The eighth edition of the TNM classification of malignant tumors for the first time includes an official staging system for thymic epithelial tumors (TETs) recognized by the American Joint Committee on Cancer (AJCC) and the Union for International Cancer Control (UICC). Staging is critical for the management of TETs, and determining stage accurately from imaging has the potential to improve clinical outcomes. We examine preoperative computed tomography (CT) characteristics of TETs associated with AJCC/UICC pathologic TNM stage.
In this retrospective study, patients were included if they met all the following criteria: (1) diagnosis of TET, (2) had primary curative intent surgery performed at Stanford University, and (3) had available preoperative CT imaging for review. Tumor pathology was staged according to the eighth edition TNM classification. Fifteen CT scan features were examined from each patient case according to the International Thymic Malignancy Interest Group standard report terms in a blinded manner. A Lasso-regularized multivariate model was used to produce a weighted scoring system predictive of pathologic TNM stage.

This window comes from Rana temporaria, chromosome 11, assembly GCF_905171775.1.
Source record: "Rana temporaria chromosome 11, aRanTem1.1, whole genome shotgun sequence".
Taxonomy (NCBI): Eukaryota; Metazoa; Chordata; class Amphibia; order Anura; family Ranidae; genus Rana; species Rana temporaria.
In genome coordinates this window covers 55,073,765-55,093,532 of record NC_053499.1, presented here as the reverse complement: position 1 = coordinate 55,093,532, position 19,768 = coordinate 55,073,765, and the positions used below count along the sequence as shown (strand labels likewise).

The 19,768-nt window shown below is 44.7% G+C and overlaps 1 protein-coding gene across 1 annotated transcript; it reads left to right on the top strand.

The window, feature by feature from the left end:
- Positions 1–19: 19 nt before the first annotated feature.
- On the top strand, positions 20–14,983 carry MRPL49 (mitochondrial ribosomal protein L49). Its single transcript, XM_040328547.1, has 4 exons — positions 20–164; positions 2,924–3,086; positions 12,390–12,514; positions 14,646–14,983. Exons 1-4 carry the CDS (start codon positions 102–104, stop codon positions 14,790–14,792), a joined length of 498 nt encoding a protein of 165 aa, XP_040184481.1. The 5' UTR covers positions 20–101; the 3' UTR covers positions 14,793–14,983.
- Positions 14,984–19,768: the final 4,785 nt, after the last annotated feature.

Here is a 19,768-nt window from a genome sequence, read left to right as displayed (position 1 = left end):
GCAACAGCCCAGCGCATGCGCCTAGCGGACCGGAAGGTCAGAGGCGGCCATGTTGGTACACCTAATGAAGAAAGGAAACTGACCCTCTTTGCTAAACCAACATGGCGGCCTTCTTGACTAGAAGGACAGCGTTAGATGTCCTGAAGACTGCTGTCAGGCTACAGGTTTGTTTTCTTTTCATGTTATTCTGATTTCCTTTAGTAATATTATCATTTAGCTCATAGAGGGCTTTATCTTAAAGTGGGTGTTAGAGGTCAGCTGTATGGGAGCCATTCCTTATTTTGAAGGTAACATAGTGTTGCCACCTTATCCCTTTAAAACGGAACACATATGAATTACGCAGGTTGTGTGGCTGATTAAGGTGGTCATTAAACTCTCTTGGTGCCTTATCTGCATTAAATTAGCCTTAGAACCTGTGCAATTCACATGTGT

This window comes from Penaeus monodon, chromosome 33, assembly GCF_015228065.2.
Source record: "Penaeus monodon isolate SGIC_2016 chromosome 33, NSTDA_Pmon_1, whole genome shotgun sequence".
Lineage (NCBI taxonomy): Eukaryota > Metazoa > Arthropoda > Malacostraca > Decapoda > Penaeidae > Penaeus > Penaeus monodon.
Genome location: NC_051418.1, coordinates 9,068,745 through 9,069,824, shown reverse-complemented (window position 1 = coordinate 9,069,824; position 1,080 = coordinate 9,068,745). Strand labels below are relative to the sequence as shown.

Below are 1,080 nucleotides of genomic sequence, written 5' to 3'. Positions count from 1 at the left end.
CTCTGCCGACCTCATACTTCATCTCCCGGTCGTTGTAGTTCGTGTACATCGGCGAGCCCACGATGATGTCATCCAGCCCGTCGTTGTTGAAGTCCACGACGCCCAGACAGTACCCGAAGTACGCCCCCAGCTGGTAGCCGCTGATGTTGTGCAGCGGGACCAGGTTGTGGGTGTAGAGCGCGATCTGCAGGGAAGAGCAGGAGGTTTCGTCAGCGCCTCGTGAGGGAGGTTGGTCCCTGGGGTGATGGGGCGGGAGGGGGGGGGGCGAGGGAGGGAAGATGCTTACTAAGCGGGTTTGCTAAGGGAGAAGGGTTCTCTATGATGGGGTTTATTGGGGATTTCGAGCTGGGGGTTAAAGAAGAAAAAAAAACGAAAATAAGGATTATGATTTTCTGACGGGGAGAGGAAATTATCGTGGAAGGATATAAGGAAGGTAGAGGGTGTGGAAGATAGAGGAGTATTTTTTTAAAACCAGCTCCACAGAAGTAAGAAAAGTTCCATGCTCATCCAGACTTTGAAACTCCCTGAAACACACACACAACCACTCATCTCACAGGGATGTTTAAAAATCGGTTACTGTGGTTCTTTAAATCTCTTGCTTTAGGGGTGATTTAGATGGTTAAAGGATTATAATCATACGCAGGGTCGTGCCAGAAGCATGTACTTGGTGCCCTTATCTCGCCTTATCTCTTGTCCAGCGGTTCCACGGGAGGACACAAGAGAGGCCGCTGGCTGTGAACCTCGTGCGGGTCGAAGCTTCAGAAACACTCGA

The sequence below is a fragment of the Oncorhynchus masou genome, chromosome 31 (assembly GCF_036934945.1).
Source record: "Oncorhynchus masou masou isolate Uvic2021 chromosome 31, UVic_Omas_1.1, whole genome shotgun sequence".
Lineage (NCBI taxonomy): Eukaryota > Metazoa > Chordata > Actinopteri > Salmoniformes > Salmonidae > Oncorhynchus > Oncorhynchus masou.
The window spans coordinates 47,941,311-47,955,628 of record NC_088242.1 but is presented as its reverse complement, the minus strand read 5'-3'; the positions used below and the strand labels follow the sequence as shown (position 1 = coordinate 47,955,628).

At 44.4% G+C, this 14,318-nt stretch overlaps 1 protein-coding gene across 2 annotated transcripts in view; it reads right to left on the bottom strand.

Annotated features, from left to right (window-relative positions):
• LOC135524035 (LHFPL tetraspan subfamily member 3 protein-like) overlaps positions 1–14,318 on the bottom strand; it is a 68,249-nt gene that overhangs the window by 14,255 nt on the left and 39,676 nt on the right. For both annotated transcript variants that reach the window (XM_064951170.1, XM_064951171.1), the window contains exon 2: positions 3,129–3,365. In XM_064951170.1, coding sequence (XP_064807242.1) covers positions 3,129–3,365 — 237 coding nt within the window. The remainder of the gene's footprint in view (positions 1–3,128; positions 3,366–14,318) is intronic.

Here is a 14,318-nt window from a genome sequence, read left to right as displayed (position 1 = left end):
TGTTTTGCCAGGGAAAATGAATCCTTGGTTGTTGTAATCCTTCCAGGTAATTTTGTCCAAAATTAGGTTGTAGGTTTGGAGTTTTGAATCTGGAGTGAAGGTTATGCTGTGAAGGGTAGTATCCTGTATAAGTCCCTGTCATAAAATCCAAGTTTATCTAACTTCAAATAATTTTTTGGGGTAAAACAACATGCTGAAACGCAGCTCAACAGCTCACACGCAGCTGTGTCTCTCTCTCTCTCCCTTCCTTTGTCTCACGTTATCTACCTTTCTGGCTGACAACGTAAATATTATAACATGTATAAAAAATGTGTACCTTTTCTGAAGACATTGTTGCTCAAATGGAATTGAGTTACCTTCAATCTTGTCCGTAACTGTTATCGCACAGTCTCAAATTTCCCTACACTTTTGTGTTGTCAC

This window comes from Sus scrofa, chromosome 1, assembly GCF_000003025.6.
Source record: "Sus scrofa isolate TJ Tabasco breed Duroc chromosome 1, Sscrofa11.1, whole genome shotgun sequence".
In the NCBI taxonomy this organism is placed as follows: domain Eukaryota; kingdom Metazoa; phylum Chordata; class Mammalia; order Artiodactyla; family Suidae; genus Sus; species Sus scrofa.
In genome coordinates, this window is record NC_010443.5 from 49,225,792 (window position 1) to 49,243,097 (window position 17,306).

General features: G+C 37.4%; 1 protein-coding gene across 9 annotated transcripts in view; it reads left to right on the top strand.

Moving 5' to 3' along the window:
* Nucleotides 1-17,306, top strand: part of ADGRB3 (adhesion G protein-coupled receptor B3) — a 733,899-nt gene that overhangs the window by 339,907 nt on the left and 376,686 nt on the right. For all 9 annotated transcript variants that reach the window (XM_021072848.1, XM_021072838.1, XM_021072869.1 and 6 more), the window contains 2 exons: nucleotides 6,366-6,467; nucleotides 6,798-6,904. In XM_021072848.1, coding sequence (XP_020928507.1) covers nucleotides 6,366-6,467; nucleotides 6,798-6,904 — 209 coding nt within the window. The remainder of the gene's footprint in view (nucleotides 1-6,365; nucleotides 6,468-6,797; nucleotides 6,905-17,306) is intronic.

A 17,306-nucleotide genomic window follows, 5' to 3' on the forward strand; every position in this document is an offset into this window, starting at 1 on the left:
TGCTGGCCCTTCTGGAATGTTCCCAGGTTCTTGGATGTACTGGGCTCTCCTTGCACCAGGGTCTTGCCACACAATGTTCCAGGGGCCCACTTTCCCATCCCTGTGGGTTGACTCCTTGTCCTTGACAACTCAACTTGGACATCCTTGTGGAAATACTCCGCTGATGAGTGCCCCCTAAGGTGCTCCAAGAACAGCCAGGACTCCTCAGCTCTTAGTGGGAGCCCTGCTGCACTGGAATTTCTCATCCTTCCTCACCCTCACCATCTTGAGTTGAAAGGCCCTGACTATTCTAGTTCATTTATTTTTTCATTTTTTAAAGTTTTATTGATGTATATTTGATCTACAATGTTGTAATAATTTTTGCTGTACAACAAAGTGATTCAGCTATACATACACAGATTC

Examining the 54 patients included, the following CT characteristics were associated with higher pathologic TNM stage when using the following scoring system: elevated hemidiaphragm (score of 6), vascular endoluminal invasion (score of 6), pleural nodule (score of 2), lobulated contour (score of 2), and heterogeneous internal density (score of 1). Area under the receiver operating characteristic curve was 0.76.
TETs with clearly invasive or metastatic features seen on CT are associated with having higher AJCC/UICC pathologic TNM stage, as expected. However, features of lobulated contour and heterogeneous internal density are also associated with higher stage disease. These findings need to be validated in an independent cohort.
*Department of Medicine, Division of Oncology
Departments of †Radiology
∥Pathology, Stanford Cancer Institute
‡Department of Biomedical Data Science, Stanford University School of Medicine, Stanford, CA
Supported by the TL1 Clinical Research Training Program of the Stanford Clinical and Translational Science Award to Spectrum [National Institute of Health (NIH) TL1 TR 001084] (Sukhmani K. Padda); Stanford Cancer Institute Fellowship Award, Stanford, CA (Sukhmani K. Padda); National Cancer Institute Cancer Center Support Grant 5P30CA124435 and Stanford NIH/NCRR CTSA Award Number UL1 RR025744 (Stanford Cancer Institute Research Database).
The authors declare no conflicts of interest.
Correspondence to: Sukhmani K. Padda, MD, 875 Blake Wilbur Drive, Stanford, CA 94305 (e-mail: firstname.lastname@example.org).